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Be Fire Safe PA

The Pennsylvania Office of the State Fire Commissioner provides important, year-round and seasonal fire prevention information to help Pennsylvanians stay safe and healthy.

Kitchen Safety


Cooking fires are the top cause of home fires and injuries. The leading cause of kitchen fires is unattended cooking.

    • Stay in the kitchen while frying, grilling, boiling, or broiling food.
    • Simmering, baking or roasting? Check food regularly, stay in the kitchen while it's cooking, and use a timer.
    • Be alert. Don't let kids or teleworking tasks distract you from monitoring your cooking.
    • Keep anything that can catch fire away from your stovetop. This includes oven mitts, wooden utensils, food packaging, towels, and curtains.
    • Sleepy or have had alcohol? Don't use the stove or stovetop.
    • Keep a lid nearby to smother small grease fires.

If you have a cooking fire:

    • Just get out! When you leave, close the door behind you to help contain the fire.
    • Call 911 or the local emergency number after you leave.
    • If you try to fight the fire: Be sure others get out and you have a clear way out.
    • Smother small grease fires by sliding a lid over the pan and turning off the stovetop. Keep the pan covered until it has completely cooled.

E-bikes, Scooters, and Hoverboards

 Battery-powered devices like these are popular holiday gifts. They also can cause fires.

    • Only purchase and use devices, batteries, and charging equipment that are listed by a nationally recognized testing lab and labeled accordingly. 
    • Only use the battery and charger that were designed for and came with the device. 
    • Do not keep charging the device or device battery after it is fully charged. 
    • Store e-bikes, e-scooters, and batteries away from exit doors and anything that can get hot or catch fire.  If possible, store them outside. 
    • Stop using the e-bike or e-scooter if you notice any of these problems with the battery: Unusual odor, change in color, too much heat, change in shape, leaking, smoking, or not keeping a charge. 
    • Do not put lithium-ion batteries in the trash. Recycling is always the best option. Take the batteries to a battery recycling location or contact your local waste department for disposal instructions.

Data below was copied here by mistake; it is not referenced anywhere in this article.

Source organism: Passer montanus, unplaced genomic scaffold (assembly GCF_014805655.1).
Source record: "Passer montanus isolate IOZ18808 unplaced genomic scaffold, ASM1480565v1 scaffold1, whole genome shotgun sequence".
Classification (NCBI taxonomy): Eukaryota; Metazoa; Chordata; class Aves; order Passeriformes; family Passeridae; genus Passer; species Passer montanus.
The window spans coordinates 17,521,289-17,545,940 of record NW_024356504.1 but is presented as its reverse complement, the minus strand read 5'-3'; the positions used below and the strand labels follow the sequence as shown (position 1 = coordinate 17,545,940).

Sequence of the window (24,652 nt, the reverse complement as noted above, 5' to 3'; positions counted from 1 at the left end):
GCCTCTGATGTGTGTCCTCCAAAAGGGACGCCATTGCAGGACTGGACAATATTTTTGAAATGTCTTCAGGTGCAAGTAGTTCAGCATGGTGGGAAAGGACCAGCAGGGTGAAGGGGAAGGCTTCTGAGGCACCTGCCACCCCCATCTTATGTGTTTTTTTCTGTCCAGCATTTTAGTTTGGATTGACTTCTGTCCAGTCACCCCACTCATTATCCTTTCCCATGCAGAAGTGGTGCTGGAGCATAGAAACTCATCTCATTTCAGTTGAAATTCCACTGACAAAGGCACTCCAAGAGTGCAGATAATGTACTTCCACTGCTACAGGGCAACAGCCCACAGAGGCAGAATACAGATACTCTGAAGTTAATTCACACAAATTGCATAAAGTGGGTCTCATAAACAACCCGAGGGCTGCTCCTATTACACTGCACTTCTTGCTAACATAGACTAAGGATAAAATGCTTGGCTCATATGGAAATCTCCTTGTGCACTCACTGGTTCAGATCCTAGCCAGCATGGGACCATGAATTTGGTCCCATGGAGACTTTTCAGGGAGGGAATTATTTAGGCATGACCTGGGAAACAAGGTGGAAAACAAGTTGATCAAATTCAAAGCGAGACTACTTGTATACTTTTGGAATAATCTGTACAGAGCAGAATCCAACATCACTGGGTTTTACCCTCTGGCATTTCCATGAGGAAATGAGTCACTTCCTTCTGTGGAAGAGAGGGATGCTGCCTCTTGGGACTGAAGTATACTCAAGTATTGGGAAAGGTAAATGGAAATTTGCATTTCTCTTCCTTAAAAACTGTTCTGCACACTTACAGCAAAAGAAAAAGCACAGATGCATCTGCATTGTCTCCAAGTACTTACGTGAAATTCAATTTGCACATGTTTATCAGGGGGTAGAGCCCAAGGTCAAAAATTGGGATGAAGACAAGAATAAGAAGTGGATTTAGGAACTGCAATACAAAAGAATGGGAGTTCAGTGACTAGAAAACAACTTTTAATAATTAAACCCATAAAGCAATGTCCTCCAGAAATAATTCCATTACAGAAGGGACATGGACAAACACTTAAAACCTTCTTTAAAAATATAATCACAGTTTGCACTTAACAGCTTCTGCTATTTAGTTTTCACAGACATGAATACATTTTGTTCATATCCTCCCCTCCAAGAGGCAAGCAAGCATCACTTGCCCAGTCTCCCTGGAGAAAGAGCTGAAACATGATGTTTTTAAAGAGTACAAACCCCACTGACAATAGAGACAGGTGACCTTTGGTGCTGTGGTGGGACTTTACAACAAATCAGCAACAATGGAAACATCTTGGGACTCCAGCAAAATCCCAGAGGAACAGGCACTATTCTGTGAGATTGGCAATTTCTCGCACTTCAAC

• Only have device repairs performed by a qualified professional.

Check Your Heating System

 There are a few things homeowners can do to ensure their heating systems are well maintained and safe to use:

    • Regularly replace furnace filters.
    • Keep areas around your furnace free of clutter and combustible material. Never set items on top of your furnace.
    • Keep combustible materials a safe distance from vent/exhaust lines.

If you notice any issues with your home heating system, contact a professional immediately. Certified HVAC contractors often offer preventative care services that include cleaning that reduce fire risk but have the added benefit of reducing utility costs.

Fireplace Safety

Modern and older fireplaces have a way of collecting dirt and debris over their lifetimes. It's important to keep fireplaces clear of debris and schedule annual inspections before use. If your home is equipped with a gas fireplace, have all the lines and connections inspected before use.  In addition to these recommendations, here are a few other helpful tips:

    • Fireplace screens, guards, or glass doors are helpful safety devices to keep hot ash and sparks contained inside the fireplace.
    • Spare wood, and other combustibles should be stored at least five feet away from the fireplace.
    • Do not overload a fireplace.
    • Never leave a fire unattended.
    • Burn seasoned hardwoods, that have been stored in a safe and dry environment for at least six months.

Learn More

To learn more about fire prevention and safety, visit these websites: